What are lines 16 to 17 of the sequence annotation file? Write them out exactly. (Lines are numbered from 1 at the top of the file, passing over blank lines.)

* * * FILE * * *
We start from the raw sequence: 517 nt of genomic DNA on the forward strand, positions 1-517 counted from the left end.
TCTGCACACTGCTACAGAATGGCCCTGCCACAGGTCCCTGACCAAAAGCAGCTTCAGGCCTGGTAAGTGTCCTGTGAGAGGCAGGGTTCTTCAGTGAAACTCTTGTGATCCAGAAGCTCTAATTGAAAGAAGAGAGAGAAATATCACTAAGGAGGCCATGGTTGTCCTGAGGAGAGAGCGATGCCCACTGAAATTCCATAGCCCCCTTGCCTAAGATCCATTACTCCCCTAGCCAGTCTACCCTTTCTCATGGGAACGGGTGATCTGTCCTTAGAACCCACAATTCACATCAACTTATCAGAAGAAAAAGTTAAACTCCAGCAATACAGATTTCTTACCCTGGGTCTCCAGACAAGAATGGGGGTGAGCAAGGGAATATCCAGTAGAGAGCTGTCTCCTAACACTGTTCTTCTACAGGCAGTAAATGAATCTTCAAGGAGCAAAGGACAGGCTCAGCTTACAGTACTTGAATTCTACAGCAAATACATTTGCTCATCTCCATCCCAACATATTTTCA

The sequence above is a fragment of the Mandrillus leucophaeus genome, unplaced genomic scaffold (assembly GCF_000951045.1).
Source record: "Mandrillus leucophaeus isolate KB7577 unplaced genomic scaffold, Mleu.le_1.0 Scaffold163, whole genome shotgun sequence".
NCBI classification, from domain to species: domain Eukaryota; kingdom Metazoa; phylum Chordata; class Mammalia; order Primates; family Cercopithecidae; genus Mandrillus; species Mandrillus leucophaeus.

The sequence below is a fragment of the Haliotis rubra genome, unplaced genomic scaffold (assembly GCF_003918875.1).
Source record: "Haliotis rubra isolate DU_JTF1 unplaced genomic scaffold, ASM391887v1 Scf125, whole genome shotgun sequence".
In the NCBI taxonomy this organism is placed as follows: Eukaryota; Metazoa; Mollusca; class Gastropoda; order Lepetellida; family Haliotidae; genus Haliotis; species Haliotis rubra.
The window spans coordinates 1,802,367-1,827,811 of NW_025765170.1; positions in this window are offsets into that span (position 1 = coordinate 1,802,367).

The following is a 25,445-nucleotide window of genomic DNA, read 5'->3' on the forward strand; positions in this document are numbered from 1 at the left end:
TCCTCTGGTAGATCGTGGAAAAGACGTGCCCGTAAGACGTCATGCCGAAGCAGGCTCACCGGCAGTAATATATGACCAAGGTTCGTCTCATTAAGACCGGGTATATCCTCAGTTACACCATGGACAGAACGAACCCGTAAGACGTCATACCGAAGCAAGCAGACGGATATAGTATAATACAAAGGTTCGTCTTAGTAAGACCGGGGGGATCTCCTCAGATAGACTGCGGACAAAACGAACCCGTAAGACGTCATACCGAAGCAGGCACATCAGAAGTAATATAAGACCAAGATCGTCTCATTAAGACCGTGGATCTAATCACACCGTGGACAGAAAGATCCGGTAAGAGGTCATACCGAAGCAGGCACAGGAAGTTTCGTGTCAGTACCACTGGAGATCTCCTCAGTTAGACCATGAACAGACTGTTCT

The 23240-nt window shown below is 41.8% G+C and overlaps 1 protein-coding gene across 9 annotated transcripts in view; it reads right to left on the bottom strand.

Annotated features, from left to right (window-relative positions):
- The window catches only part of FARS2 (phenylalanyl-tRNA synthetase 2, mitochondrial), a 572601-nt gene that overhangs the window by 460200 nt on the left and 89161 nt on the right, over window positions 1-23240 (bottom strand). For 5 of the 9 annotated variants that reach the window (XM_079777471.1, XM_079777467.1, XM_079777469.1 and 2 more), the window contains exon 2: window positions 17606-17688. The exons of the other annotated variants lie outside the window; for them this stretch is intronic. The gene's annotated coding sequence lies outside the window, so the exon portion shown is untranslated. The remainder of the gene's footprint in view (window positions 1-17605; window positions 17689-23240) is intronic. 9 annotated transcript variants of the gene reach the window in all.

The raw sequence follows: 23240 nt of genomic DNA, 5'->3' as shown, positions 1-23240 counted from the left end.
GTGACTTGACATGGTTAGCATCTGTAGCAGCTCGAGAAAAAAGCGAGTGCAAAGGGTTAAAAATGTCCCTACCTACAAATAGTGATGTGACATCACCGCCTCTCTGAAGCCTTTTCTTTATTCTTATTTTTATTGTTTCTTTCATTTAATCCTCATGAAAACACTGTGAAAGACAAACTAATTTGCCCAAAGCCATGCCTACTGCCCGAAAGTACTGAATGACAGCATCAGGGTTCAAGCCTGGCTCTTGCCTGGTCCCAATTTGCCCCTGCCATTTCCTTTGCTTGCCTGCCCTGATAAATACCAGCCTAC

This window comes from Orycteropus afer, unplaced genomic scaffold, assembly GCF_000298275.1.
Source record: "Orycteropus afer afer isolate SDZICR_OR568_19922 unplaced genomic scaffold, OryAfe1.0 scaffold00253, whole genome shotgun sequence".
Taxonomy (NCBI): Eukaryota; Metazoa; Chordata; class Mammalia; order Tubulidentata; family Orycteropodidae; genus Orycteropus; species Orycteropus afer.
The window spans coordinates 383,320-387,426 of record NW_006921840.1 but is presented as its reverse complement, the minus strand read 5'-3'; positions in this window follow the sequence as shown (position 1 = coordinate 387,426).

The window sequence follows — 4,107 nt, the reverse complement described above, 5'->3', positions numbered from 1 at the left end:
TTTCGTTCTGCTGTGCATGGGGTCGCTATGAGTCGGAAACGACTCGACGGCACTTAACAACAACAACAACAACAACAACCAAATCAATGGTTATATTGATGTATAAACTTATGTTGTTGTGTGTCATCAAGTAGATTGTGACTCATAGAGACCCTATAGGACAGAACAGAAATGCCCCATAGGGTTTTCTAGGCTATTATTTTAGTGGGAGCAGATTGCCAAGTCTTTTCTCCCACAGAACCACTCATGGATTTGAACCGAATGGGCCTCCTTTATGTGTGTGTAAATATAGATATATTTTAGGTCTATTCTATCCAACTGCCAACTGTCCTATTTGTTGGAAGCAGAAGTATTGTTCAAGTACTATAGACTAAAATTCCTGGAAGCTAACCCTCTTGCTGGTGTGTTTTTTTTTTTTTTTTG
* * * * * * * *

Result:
GTGACTTGACATGGTTAGCATCTGTAGCAGCTCGAGAAAAAAGCGAGTGCAAAGGGTTAAAAATGTCCCTACCTACAAATAGTGATGTGACATCACCGCCTCTCTGAAGCCTTTTCTTTATTCTTATTTTTATTGTTTCTTTCATTTAATCCTCATGAAAACACTGTGAAAGACAAACTAATTTGCCCAAAGCCATGCCTACTGCCCGAAAGTACTGAATGACAGCATCAGGGTTCAAGCCTGGCTCTTGCCTGGTCCCAATTTGCCCCTGCCATTTCCTTTGCTTGCCTGCCCTGATAAATACCAGCCTAC

This window comes from Orycteropus afer, unplaced genomic scaffold, assembly GCF_000298275.1.